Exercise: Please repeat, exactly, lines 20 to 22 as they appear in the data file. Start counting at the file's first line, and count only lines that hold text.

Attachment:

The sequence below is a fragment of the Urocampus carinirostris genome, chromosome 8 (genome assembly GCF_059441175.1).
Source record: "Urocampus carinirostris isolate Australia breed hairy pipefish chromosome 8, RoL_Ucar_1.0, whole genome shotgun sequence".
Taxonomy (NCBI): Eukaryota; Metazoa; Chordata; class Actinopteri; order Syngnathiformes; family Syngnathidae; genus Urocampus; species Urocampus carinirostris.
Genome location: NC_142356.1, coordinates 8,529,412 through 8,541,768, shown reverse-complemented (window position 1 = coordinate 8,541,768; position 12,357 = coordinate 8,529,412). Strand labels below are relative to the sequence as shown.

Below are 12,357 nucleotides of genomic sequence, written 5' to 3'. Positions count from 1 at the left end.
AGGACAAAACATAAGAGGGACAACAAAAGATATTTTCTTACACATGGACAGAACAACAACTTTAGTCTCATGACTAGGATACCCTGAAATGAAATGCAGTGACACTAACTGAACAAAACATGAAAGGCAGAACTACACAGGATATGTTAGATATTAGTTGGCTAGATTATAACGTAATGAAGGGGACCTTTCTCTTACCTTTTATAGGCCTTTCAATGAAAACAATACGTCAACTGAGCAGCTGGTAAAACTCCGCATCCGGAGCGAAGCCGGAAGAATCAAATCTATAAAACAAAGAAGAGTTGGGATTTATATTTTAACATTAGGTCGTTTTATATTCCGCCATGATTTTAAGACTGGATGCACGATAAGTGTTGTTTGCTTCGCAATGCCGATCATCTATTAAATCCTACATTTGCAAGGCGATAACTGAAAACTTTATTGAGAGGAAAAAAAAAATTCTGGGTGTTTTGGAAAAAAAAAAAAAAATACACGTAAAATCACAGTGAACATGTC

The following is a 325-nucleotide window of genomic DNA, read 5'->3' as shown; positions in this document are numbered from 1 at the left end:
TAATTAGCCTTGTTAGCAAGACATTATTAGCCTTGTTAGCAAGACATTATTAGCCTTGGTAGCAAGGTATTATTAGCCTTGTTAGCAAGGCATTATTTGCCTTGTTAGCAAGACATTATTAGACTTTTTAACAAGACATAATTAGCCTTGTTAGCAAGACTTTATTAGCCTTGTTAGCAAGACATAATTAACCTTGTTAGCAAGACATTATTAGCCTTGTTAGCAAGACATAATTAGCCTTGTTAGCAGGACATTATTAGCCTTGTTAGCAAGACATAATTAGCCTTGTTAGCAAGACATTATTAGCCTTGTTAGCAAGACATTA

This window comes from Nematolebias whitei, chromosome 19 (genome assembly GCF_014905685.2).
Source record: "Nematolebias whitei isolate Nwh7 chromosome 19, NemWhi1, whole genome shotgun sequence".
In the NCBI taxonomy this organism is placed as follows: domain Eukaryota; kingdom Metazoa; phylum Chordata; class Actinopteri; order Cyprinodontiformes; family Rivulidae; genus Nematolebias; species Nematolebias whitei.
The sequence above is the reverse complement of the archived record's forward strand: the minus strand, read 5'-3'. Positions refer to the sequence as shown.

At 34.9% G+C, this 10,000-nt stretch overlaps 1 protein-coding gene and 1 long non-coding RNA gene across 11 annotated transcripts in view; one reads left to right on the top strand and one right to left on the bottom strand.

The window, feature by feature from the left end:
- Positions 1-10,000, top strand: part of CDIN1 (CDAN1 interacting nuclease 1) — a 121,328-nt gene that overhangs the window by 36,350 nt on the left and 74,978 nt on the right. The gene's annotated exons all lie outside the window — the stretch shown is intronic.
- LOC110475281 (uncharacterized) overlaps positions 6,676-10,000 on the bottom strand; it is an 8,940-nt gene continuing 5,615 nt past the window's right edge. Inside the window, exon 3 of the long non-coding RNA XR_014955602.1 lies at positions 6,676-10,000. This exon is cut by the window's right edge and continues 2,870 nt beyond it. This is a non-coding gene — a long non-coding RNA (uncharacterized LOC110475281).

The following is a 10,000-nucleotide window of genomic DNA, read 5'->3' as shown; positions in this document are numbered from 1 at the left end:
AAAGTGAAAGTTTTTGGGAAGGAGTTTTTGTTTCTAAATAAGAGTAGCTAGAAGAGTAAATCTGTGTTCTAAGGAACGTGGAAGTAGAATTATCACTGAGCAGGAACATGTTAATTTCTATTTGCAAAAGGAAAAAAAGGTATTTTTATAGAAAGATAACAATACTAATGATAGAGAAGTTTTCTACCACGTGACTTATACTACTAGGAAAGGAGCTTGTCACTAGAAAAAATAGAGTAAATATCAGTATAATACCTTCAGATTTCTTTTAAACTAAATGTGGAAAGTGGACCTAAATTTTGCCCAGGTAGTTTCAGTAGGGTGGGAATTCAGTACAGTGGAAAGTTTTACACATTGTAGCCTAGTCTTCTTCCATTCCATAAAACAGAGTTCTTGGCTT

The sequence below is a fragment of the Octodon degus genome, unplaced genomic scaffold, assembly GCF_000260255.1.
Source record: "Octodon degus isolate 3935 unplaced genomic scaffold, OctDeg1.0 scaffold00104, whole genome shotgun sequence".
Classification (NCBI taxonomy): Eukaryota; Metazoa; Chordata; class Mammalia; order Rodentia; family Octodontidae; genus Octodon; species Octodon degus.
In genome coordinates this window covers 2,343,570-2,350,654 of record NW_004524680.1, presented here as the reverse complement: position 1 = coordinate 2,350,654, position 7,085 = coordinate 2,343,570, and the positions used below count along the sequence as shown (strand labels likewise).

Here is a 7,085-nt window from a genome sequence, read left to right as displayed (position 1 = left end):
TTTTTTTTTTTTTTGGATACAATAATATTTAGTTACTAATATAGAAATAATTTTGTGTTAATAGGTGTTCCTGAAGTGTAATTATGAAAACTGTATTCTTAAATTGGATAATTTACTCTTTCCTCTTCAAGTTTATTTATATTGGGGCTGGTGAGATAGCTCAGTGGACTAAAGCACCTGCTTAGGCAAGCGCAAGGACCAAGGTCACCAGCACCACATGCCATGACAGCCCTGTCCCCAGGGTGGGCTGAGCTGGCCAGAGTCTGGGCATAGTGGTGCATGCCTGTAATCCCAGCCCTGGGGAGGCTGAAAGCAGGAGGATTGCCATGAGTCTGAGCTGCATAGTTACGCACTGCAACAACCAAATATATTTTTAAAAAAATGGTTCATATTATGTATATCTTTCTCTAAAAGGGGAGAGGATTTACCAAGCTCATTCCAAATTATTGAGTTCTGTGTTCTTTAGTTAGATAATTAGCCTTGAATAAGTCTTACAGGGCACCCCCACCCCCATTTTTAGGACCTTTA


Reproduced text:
Source record: "Octodon degus isolate 3935 unplaced genomic scaffold, OctDeg1.0 scaffold00104, whole genome shotgun sequence".
Classification (NCBI taxonomy): Eukaryota; Metazoa; Chordata; class Mammalia; order Rodentia; family Octodontidae; genus Octodon; species Octodon degus.
In genome coordinates this window covers 2,343,570-2,350,654 of record NW_004524680.1, presented here as the reverse complement: position 1 = coordinate 2,350,654, position 7,085 = coordinate 2,343,570, and the positions used below count along the sequence as shown (strand labels likewise).